Clearing the Air

June Blotnick is waging an anti-smog crusade
Peter Taylor
By taking advantage of the Charlotte B-Cycle bike sharing system, Blotnick demonstrates one way to reduce air pollution locally.

June Blotnick is sitting in one of the best window booths at 300 East, a cozy Dilworth café, but she isn’t enjoying the view. She’s picking at a tomato-and-bean concoction (“No chicken,” she tells the waitress after ordering a chicken burrito) and looking out at a long line of cars edging their way along East Boulevard.

“This,” she says, tapping the window, “is an invisible problem.” Clearly she’s not talking about the dense lunchtime traffic. “I’m talking about pollution,” she says. “You don’t see it, but all the cars driving down this street are invisible-pollution machines.”

Blotnick is executive director of Clean Air Carolina, an organization that aims to improve air quality across the Charlotte region. “I’ve met people in Charlotte who’ve had to move because the air is too unhealthy. I know a Bank of America executive who’s having to commute to work from the mountains.”

Ground-level ozone, or smog, has been plaguing Charlotte for decades, according to the American Lung Association. In 2010 and 2011, the group ranked us the tenth smoggiest city in the country— a distinction attributed to hot weather, power plant emissions, the number of cars on the road, and topography that traps pollutants in the air. The rating, which relies on data collected by the Environmental Protection Agency, improved slightly in 2012. But Mecklenburg County still received an “F” for ozone levels, meaning that the air we breathe may be putting our health at risk.

Having lived here for nearly 30 years, Blotnick knows the city well. “I remember it back when it still had a small-town feel,” she says. “Then the sprawl started, and all the suburbs—the decision to become like Atlanta. Here we are, 20 years later, trying to pull it all back and focus on sustainable development.”

Clean Air Carolina, about a decade old and funded by donations and grants, was a volunteer-only organization before hiring Blotnick in 2005. Under her watch, the nonprofit has focused on reigning in sprawl—which sounds like the dirtiest of words when Blotnick says it. Clean Air Carolina has filed two lawsuits attempting to block construction of the Monroe Bypass, a 20-mile toll road planned to help drivers escape heavily congested U.S. 74 in Union County, and the Garden Parkway, a 22-mile toll road planned from I-85 west of Gastonia to I-485 near Charlotte Douglas International Airport. “We don’t need more highways spreading more pollution,” Blotnick says, waving her fork with disapproval. She’d rather Charlotte invest in public transportation.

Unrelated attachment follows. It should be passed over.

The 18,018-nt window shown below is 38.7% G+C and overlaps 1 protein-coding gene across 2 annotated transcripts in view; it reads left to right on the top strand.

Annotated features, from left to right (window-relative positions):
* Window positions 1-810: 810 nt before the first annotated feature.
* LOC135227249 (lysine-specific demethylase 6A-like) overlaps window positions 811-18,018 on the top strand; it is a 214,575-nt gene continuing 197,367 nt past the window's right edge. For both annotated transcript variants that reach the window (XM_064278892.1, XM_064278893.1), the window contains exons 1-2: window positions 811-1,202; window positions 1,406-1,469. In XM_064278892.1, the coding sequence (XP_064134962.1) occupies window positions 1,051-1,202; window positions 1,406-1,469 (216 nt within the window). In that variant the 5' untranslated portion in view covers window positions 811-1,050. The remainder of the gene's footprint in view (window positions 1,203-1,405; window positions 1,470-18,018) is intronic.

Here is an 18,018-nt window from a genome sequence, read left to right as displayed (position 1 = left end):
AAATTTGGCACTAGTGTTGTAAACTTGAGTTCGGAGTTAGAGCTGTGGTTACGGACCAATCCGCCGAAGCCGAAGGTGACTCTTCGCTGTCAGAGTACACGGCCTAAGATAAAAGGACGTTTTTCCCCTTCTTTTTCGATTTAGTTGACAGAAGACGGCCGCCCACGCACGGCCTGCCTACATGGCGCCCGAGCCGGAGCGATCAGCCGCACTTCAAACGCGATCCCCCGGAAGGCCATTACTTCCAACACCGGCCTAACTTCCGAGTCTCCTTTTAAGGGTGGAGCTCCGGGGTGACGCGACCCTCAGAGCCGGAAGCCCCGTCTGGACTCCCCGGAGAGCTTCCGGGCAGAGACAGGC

She’s also trying to ease pollution in the neighborhoods most threatened by it. “Take the Northeast Corridor,” she says. “It is bordered by two major highways, 85 and 77. It is dowsed with pollution. But we’re going to try to blanket that neighborhood with information to see if we can move the needle down a notch.”

Clean Air Carolina encourages families to keep children indoors on the afternoons of Ozone Action Days, when air-pollution levels are highest. Precautions such as turning off your engine—rather than idling your car—in the carpool line at school can also make a difference, Blotnick says. “What has shocked and disheartened me the most is the impact air pollution has on the health of our children whose lungs are undeveloped and more vulnerable.”

To that end, Blotnick is piloting an initiative called Medical Advocates for Healthier Air, which enlists doctors and respiratory therapists to share research about air pollution’s effects on the body and the brain. Given Charlotte’s air-quality rankings, she’s convinced we have major health worries here. “It’s not on most people’s radar,” she says. “We need to change that.”

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